clock menu more-arrow no yes mobile

Filed under:

What reintroducing a changeup could mean for Josh Hader

Milwaukee’s ace reliever is working on his offspeed pitches to compliment his famous heater.

Milwaukee Brewers Summer Workouts Photo by Dylan Buell/Getty Images

Any mention of Josh Hader will immediately bring to mind two things: fastballs and strikeouts. Since reaching professional baseball’s highest level in 2017, Hader leads all relievers with a 44.6% strikeout rate; he has maintained such a level of dominance while throwing his fastball 78.8% of the time.

Last season, the southpaw took his signature approach even further, increasing his fastball usage to 83%. As the summer progressed, concerns began to arise when opposing hitters were jumping on first-pitch heaters and driving them into the seats. Hader surrendered 15 home runs in 75 23 innings, 14 of which were hit off of his four-seamer.

In spite of his home run problem, Hader still had a season that most relievers dream of. He posted a career-best strikeout rate (47.8%), walk rate (6.9%), and swinging strike rate (22.7%) and finished the year with a 2.62 ERA, 2.23 xERA, 2.20 DRA, and 1.78 SIERA. Per Statcast, his fastball still held opponents to a .167 batting average and .275 wOBA.

Hader’s quality of contact stats were near the very bottom of the league, but making contact against him to begin with remained extremely difficult. He would be justified in continuing to throw his signature pitch over 80% of the time moving forward.

Instead, the lanky lefty’s preparation for the shortened 2020 campaign has included a focus on his secondary offerings. When he isn't throwing a fastball, he is typically unleashing his wicked slider, which completely dismantled opponents last season (.101 wOBA).

As he progressed through the minor leagues as a starting pitcher, Hader utilized a changeup as his third pitch. When he emerged as one of the best relievers in the game, he quickly shelved it. Hader’s changeup accounted for 7.6% of his pitches thrown in his rookie season. In the two years since, he has thrown a grand total of six changeups, including just one last season.

During MLB’s original Spring Training, beat reporter Adam McCalvy relayed that Hader was using Milwaukee’s high-tech pitching lab to redevelop his changeup.

Hader is working on his changeup. If it’s Spring Training and your name isn’t Trevor Hoffman, odds are good that you’re working on a changeup. Hader says he had a “decent” one back when he was a starting pitcher in the Orioles’ and Astros’ Minor League systems, but then he joined the Brewers’ bullpen midway through 2017 and started firing fastballs past hitters at a record rate. The changeup faded from his arsenal. Now he’s the two-time reigning National League Reliever of the Year, trying to make it three years in a row. That means taking another shot at harnessing the pitch.

When the Brewers reported for Summer Camp at the onset of July, the versatile relief weapon confirmed that he had continued to work on his tertiary pitch during MLB’s shutdown.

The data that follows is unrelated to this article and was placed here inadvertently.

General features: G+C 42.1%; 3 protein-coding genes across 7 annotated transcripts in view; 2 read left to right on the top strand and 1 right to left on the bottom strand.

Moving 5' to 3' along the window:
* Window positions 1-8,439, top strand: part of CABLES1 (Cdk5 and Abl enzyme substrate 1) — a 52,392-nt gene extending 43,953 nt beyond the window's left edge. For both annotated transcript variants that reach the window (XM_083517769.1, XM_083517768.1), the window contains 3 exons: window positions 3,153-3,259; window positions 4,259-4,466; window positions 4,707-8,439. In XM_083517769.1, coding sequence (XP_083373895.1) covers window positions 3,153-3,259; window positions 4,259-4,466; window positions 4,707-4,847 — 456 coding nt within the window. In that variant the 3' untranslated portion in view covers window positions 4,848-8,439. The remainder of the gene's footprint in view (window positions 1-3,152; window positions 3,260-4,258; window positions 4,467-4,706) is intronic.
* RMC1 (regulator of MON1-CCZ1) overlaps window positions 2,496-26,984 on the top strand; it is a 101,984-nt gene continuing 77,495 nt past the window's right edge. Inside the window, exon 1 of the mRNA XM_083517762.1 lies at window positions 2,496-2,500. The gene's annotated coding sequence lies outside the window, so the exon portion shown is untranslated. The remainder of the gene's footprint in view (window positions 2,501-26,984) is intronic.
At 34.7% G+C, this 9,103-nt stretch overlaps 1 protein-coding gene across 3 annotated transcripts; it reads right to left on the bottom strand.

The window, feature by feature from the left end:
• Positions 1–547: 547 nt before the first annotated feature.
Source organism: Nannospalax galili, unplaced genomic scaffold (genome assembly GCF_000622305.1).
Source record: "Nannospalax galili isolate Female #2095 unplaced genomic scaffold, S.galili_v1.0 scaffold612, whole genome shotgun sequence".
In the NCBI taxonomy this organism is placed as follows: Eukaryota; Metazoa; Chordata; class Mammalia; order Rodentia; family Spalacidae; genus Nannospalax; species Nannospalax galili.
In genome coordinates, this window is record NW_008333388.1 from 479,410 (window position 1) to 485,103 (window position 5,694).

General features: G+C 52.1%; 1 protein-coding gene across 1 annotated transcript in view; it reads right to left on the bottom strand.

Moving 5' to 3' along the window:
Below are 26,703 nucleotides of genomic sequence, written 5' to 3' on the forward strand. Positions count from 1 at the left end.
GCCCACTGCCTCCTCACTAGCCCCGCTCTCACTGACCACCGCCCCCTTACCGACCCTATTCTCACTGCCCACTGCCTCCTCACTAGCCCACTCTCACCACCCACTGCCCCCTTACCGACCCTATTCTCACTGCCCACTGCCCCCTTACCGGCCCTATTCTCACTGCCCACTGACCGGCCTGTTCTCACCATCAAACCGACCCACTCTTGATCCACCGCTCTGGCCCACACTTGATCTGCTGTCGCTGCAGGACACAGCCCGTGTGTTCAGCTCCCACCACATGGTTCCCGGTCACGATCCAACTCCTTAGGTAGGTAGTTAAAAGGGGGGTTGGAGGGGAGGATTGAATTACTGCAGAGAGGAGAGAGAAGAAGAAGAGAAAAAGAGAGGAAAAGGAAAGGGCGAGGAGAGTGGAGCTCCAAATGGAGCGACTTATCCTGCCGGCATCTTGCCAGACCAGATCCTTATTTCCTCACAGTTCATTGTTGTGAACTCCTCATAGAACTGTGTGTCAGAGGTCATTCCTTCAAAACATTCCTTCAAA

“The quarantine, really, was just focusing on trying to create the shapes of my pitches. So really dialing in on the changeup was one of the biggest things for me, and then moving to the slider. Just trying to make sure my secondary pitches are shaped tight and they are pretty sharp. That’s kind of one of the biggest things for me.”

Hader has broken out his changeup a few times during the team’s intrasquad scrimmages. On Sunday afternoon, Brewers Twitter member @smichaelis234 took notice and shared a clip of an offspeed pitch to Keon Broxton.

This particular changeup started at the bottom of the zone and had significant late fade. Hader’s fastball is thrown up in the zone and has elite rise as it crosses the plate. Having an effective changeup would improve his ability to change eye levels and keep hitters off-balance. In fact, an argument could be made that a refined changeup would be an even better compliment to his fastball than his slider is. Tunneling high and rising heat with a low and dipping changeup would cause nightmares for opponents.

We have yet to see how much, if at all, Josh Hader will incorporate a changeup into his plan of attack during the regular season. His powerful fastball will always be his go-to weapon, and he has proven that his current pitch mix is enough to make him an elite performer out of the bullpen. It is unlikely that he will drastically alter the approach that led to consecutive NL Reliever of the Year awards.

Instead, the changeup is a third pitch for Hader to keep in his back pocket should he ever need it. He will not come out of the gate throwing it at a high rate, but he may grow more comfortable with it over time. Hader will still rely primarily on mid-90s gas from his deceptive arm slot to blow hitters away. Dropping in a few offspeed offerings here and there will make that fastball even more effective.

Statistics courtesy of FanGraphs, Baseball Savant, and Baseball Prospectus.